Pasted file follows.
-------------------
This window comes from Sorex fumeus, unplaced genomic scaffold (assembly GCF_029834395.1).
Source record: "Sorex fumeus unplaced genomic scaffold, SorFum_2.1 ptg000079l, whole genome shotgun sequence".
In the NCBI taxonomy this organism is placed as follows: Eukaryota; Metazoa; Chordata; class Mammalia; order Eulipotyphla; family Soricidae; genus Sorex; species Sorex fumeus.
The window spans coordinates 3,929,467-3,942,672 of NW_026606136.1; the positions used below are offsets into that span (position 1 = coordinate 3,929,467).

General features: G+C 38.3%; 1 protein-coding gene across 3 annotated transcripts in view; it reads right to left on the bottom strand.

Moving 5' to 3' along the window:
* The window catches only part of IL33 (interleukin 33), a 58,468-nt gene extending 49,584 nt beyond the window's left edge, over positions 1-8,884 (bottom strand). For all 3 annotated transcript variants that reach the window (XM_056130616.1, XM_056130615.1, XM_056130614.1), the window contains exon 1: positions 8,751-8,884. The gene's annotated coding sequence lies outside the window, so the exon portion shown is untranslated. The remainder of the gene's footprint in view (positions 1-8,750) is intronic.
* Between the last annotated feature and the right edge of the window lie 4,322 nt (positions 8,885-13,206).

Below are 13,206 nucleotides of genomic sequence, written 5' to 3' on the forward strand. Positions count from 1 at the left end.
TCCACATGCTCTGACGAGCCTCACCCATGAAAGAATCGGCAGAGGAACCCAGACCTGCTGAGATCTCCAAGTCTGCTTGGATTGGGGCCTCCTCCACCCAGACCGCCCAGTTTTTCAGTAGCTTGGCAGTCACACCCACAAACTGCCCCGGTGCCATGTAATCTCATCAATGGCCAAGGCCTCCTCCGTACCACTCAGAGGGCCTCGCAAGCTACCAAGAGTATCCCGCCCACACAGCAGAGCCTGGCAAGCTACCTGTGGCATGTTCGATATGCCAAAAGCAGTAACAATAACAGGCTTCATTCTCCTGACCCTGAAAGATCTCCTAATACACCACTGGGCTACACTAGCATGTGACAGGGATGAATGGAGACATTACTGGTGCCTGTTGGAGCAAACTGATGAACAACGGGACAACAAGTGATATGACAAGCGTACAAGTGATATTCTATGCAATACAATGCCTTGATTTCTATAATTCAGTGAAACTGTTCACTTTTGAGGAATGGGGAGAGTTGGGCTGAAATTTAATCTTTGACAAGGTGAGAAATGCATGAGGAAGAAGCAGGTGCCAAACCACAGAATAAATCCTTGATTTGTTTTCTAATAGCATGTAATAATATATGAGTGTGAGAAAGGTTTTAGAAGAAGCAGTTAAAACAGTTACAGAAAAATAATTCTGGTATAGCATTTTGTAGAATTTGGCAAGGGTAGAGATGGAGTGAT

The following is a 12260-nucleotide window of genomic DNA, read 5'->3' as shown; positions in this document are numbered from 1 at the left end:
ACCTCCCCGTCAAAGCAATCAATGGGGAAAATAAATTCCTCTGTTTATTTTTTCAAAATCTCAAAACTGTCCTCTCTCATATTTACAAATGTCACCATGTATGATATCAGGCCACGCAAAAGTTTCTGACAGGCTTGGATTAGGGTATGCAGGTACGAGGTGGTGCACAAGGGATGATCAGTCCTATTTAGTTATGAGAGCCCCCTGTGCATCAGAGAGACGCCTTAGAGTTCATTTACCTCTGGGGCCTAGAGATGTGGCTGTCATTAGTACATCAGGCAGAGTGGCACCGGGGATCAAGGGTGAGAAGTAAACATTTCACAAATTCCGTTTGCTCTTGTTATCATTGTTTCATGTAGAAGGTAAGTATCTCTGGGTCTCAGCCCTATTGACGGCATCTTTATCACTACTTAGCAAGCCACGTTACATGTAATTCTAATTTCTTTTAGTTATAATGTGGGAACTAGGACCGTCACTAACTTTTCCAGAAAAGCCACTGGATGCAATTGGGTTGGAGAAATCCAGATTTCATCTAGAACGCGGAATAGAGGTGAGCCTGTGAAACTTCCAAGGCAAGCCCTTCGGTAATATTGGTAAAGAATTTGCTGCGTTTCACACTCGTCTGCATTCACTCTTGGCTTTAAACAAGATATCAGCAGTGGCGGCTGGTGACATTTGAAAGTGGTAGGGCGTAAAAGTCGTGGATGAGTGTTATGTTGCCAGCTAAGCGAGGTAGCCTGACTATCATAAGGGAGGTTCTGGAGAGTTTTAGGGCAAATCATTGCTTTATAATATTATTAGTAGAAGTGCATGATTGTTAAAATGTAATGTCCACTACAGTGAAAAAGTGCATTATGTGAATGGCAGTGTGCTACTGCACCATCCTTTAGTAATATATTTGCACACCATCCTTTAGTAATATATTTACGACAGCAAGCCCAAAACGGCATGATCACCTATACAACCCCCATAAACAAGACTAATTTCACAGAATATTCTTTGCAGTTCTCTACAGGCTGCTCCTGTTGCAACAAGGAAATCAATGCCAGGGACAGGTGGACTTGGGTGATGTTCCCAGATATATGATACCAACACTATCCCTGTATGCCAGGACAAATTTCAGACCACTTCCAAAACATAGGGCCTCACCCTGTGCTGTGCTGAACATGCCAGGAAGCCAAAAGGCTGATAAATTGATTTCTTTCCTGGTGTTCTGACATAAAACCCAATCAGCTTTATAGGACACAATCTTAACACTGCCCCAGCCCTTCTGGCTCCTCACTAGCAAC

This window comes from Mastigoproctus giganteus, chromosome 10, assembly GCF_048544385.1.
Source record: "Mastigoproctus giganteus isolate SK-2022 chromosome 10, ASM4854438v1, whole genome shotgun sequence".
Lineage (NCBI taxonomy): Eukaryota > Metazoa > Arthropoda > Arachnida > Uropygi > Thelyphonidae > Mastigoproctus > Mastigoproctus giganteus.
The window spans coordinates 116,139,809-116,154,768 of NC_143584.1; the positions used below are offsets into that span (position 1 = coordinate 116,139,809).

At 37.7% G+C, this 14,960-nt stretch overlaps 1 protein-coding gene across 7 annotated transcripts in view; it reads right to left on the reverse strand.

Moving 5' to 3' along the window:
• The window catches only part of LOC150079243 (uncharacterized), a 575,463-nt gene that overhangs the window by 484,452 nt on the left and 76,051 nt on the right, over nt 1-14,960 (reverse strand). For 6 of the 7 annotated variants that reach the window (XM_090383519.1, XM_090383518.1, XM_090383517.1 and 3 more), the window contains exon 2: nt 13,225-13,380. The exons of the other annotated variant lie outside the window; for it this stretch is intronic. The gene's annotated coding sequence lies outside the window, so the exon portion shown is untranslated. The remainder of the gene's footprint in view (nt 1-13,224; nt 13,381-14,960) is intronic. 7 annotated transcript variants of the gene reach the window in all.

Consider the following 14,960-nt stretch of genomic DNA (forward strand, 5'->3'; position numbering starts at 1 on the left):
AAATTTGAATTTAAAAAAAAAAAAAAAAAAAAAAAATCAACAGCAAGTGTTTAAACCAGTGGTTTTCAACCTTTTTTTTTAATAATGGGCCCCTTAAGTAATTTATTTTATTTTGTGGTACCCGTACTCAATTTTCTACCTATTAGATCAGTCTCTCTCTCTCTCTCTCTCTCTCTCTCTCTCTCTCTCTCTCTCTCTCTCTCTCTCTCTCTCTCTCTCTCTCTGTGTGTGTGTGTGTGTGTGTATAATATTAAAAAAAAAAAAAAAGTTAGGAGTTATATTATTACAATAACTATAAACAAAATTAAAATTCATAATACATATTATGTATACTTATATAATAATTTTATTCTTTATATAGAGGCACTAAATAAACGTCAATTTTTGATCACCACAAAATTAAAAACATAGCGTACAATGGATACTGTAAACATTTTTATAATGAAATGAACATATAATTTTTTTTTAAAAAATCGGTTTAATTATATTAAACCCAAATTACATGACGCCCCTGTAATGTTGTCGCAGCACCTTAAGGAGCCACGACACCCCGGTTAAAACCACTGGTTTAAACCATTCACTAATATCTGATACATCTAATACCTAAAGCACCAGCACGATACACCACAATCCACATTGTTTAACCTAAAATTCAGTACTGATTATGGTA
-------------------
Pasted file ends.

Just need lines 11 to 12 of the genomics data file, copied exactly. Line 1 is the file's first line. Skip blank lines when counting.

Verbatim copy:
The following is a 12260-nucleotide window of genomic DNA, read 5'->3' as shown; positions in this document are numbered from 1 at the left end:
ACCTCCCCGTCAAAGCAATCAATGGGGAAAATAAATTCCTCTGTTTATTTTTTCAAAATCTCAAAACTGTCCTCTCTCATATTTACAAATGTCACCATGTATGATATCAGGCCACGCAAAAGTTTCTGACAGGCTTGGATTAGGGTATGCAGGTACGAGGTGGTGCACAAGGGATGATCAGTCCTATTTAGTTATGAGAGCCCCCTGTGCATCAGAGAGACGCCTTAGAGTTCATTTACCTCTGGGGCCTAGAGATGTGGCTGTCATTAGTACATCAGGCAGAGTGGCACCGGGGATCAAGGGTGAGAAGTAAACATTTCACAAATTCCGTTTGCTCTTGTTATCATTGTTTCATGTAGAAGGTAAGTATCTCTGGGTCTCAGCCCTATTGACGGCATCTTTATCACTACTTAGCAAGCCACGTTACATGTAATTCTAATTTCTTTTAGTTATAATGTGGGAACTAGGACCGTCACTAACTTTTCCAGAAAAGCCACTGGATGCAATTGGGTTGGAGAAATCCAGATTTCATCTAGAACGCGGAATAGAGGTGAGCCTGTGAAACTTCCAAGGCAAGCCCTTCGGTAATATTGGTAAAGAATTTGCTGCGTTTCACACTCGTCTGCATTCACTCTTGGCTTTAAACAAGATATCAGCAGTGGCGGCTGGTGACATTTGAAAGTGGTAGGGCGTAAAAGTCGTGGATGAGTGTTATGTTGCCAGCTAAGCGAGGTAGCCTGACTATCATAAGGGAGGTTCTGGAGAGTTTTAGGGCAAATCATTGCTTTATAATATTATTAGTAGAAGTGCATGATTGTTAAAATGTAATGTCCACTACAGTGAAAAAGTGCATTATGTGAATGGCAGTGTGCTACTGCACCATCCTTTAGTAATATATTTGCACACCATCCTTTAGTAATATATTTACGACAGCAAGCCCAAAACGGCATGATCACCTATACAACCCCCATAAACAAGACTAATTTCACAGAATATTCTTTGCAGTTCTCTACAGGCTGCTCCTGTTGCAACAAGGAAATCAATGCCAGGGACAGGTGGACTTGGGTGATGTTCCCAGATATATGATACCAACACTATCCCTGTATGCCAGGACAAATTTCAGACCACTTCCAAAACATAGGGCCTCACCCTGTGCTGTGCTGAACATGCCAGGAAGCCAAAAGGCTGATAAATTGATTTCTTTCCTGGTGTTCTGACATAAAACCCAATCAGCTTTATAGGACACAATCTTAACACTGCCCCAGCCCTTCTGGCTCCTCACTAGCAAC